Mea Culpa review – Tyler Perry’s schlocky Netflix thriller descends into silliness

<span>Kelly Rowland and Trevante Rhodes in Mea Culpa.</span><span>Photograph: TCD/Prod.DB/Alamy</span>
Kelly Rowland and Trevante Rhodes in Mea Culpa.Photograph: TCD/Prod.DB/Alamy
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There are small pockets of low-rent fun to be had in Tyler Perry’s lurid erotic thriller Mea Culpa, some intentional, most less so. It’s a film that, yes, is about a woman called Mea who is also, yes, at fault, as women often are in the writer-director’s films. The mogul has gained a reputation for punishing his female characters, especially when they dare to stop believing in their husband, no matter how awful his behaviour might be, like in his atrocious 2018 thriller Acrimony, where he had the gall to waste, and chastise, Taraji P Henson.

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His latest target is a powerful lawyer played by Kelly Rowland, making a convincing case as leading lady, trapped in a marriage with a letdown, a man fired from his job as an anaesthetist for turning up to work high and drunk (!). He’s also under the thumb of his vile mother, played to such laughable extremes by Kerry O’Malley that I half-expected her to literally start breathing fire. When Mea is approached about defending an extravagant painter, Zayir (Moonlight’s MVP Trevante Rhodes, who deserves far better), accused of murdering his girlfriend, she initially turns it down, not just because the case seems unwinnable but because her brother-in-law would be the opposing attorney (!). But when the aforementioned battleaxe, also dying of cancer (!), insists that Mea not take the case, she decides to rebel and soon finds herself falling for her client. Kinky sex follows.

Perry clearly has his sights set on glossy 80s and 90s crowd-pleasers like Jagged Edge and Basic Instinct and for fans of that mostly dead subgenre, there’s some initially involving throwback pleasure as we go through the motions (Fatal Attraction-esque freight elevator – check!). Rowland and Rhodes have a blast doing sex eyes at each other, there’s a small role for the underused Surviving Remorse standout RonReaco Lee and while we’re clearly on a Netflix budget, Perry realises that part of the sleek thrill of these movies is watching attractive people wearing expensive clothes living in ostentatious homes. But Perry is no Joe Eszterhas, his script a clumsily thrown together house of cards that needs only a whisper to come crashing down. Eszterhas may have lost his lustre over time but at his peak he knew exactly how pulp like this should go down, a slick storyteller with a knack for knowing when and how to push buttons. Perry can barely reach the buttons let alone push them and instead, his junkily structured thriller goes from poorly paced to incoherently plotted.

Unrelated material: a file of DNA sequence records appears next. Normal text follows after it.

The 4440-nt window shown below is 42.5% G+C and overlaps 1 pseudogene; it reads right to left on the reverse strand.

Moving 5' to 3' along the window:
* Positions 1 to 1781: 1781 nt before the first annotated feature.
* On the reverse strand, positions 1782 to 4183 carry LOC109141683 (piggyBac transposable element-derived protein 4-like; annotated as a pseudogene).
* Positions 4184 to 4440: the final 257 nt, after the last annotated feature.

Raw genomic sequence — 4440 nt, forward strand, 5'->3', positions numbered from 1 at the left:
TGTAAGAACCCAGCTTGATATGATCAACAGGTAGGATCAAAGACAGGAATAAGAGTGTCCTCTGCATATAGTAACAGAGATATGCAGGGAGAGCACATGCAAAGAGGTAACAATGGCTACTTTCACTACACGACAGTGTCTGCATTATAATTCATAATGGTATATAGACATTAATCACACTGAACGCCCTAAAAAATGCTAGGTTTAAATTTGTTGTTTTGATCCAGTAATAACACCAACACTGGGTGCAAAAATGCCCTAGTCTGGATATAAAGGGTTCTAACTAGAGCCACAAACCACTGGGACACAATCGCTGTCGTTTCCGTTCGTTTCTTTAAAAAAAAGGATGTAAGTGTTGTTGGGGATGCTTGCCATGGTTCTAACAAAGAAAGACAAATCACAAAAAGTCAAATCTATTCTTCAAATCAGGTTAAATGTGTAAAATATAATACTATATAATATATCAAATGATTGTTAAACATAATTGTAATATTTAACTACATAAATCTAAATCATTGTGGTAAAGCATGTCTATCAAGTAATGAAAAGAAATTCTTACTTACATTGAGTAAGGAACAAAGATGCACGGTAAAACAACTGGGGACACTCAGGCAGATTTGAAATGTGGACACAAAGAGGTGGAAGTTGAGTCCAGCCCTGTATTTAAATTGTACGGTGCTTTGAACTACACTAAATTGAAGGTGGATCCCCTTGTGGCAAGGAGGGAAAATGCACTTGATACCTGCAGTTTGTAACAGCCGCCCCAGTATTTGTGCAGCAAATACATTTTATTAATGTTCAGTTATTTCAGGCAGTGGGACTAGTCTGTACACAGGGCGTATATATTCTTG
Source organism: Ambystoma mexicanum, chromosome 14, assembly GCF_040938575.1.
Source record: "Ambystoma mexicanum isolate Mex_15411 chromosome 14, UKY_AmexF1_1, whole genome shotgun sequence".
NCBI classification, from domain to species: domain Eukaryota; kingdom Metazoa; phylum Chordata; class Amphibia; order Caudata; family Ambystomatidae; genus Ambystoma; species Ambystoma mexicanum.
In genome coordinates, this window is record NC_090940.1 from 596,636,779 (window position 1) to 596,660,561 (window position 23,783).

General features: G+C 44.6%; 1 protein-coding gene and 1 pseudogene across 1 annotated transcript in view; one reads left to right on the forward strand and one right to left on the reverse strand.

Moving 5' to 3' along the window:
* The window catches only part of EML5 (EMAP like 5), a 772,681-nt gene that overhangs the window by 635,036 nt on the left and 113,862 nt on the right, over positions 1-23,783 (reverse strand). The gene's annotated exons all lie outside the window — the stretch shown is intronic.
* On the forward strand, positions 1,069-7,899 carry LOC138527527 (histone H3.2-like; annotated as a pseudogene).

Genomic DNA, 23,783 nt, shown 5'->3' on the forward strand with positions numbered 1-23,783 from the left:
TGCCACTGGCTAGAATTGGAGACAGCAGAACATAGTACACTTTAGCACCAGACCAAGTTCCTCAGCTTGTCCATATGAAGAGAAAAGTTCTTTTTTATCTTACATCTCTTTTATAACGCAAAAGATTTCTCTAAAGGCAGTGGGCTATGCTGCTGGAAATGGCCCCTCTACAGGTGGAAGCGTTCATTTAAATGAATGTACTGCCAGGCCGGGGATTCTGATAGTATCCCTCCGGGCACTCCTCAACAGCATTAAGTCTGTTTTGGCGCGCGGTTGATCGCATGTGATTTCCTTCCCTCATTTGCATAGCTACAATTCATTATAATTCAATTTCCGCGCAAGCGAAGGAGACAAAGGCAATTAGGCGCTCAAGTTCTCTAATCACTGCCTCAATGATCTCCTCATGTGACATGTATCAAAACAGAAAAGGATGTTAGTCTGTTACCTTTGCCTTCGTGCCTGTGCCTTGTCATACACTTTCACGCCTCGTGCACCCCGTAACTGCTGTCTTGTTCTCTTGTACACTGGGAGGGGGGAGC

As one might have guessed from the plot description, it’s hopelessly overstacked, Perry’s poor actors stumbling over absurdly soapy dialogue, needlessly busying something that required a lot more focus to work. While it might start out as an erotic thriller, it slows down to a damp relationship drama before meandering its way to a climax hinged on head-scratching twists that make little to zero sense. Perry has the ability to surprise (as he did in the stunningly silly ending of his last Netflix thriller A Fall from Grace, a film so shoddily thrown together it had to be re-edited after viewers noticed a number of glaring errors) but not the smarts to explain himself. The last act is full of such preposterous contrivances and nonsensical reveals that I had to keep rewinding to ensure I hadn’t missed something (I hadn’t). The stupidity of it all is certainly diverting but it’s all too scattershot and at times stiflingly portentous to cross over into pure camp.

This week saw Perry reveal how he decided to halt an expansion to his Atlanta studio after seeing what the controversial AI video generator Sora can do, both shocked and seemingly impressed (he also said that he has already been using AI in recent films). If Mea Culpa is what Perry creates without fully handing over the reins to machines then heaven knows how bad things are gonna get.

  • Mea Culpa is now available on Netflix